The rumored casting choices were equally as head-scratching as Cage, as Mohr also said that Gary Oldman and Jim Carrey were in contention for the role of Brainiac. As far as The Death of Superman Lives documentary tells it, Christopher Walken was actually in line to play the villainous robotic alien, while Courteney Cox and Sandra Bullock were rumored for Lois Lane.
Perhaps unsurprisingly, while Superman Lives may have seemed absurd at face value, its former star was all-in, as Cage told EW in 2017 that it would’ve been the most “powerful” Superman film ever made.
“I would offer that the movie that Tim and I would have made, in your imagination, is more powerful than any of the Superman movies. I didn’t even have to make the movie and we all know what that movie would have been in your imagination. That is the Superman. That is the movie. Even though you never saw it — it is the Superman.”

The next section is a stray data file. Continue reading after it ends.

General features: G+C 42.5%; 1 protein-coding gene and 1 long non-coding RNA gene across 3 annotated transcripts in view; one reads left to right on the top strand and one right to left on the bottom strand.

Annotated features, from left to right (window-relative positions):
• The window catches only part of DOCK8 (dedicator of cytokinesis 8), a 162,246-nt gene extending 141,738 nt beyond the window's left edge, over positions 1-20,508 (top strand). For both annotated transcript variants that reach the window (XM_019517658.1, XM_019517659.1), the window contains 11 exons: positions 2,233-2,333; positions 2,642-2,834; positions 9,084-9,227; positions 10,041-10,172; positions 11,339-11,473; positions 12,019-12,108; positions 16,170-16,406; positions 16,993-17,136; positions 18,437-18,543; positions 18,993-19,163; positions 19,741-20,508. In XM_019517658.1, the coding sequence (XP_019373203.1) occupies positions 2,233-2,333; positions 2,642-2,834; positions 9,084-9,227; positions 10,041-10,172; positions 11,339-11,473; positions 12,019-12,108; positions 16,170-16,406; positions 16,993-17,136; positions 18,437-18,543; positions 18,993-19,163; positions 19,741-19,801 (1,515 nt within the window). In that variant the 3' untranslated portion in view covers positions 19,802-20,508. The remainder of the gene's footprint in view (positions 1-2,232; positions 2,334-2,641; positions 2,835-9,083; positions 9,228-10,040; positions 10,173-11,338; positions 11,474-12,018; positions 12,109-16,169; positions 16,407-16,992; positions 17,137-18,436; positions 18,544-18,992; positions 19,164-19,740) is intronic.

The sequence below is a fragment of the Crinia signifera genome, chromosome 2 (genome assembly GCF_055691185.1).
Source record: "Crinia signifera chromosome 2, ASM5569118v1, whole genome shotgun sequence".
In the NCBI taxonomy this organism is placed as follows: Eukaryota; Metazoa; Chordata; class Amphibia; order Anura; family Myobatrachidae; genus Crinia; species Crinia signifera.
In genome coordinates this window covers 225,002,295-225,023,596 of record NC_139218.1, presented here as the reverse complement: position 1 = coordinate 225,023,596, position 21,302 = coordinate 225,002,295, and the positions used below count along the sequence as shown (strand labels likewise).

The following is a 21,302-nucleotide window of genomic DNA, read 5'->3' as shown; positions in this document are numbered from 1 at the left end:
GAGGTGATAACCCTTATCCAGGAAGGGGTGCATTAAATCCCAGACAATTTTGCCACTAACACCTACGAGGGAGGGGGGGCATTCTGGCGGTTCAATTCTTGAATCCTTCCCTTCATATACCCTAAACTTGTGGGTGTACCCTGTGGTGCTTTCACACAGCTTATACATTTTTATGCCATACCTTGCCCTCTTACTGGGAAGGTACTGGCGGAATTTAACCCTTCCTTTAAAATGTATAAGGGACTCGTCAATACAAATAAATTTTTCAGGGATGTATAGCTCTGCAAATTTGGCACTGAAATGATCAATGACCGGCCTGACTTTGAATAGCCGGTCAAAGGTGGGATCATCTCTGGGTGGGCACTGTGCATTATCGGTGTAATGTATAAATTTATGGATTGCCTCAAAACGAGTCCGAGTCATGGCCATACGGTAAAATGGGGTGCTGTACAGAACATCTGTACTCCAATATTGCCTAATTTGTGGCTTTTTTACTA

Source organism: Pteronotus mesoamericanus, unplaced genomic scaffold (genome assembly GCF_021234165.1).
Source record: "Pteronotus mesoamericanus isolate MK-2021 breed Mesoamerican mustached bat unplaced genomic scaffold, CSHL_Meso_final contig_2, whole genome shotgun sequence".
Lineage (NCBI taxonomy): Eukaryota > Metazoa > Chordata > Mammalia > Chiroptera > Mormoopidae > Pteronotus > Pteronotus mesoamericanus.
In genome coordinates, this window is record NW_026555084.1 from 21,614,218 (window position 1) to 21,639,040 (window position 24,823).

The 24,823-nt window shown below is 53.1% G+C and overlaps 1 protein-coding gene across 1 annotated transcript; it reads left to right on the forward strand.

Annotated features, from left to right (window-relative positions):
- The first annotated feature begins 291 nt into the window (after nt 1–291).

Ultimately, the idea was scrapped as 1997’s Batman & Robin put Warner Bros. in a superhero-sized hole that they wouldn’t climb out of until Christopher Nolan rescued them with Batman Begins in 2005. Ironically enough, while the promise of Nicolas Cage in a Superman movie may be long gone, the possibility of him playing Superman is more alive than it’s ever been. Not only has he since voiced the Last Son of Krypton in the Teen Titans GO! movie, but there is — albeit a distant one — still a shot he could eventually don the iconic blue and red suit, as the introduction of the multiverse into the DCEU (both Michael Keaton and Ben Affleck are set to appear as Batman in 2022’s The Flash) has opened the door to a possible Cage-as-Superman cameo.
Either way, whatever becomes of the Man of Tomorrow on tomorrow’s big screen, Superman Lives will always exist solely as a running joke, a meme, an oft-watched YouTube video, a misplaced memory from a century gone by that feels so out of place it’s as if it happened in a fever dream. After all, that’s basically what the ’90s were, anyway.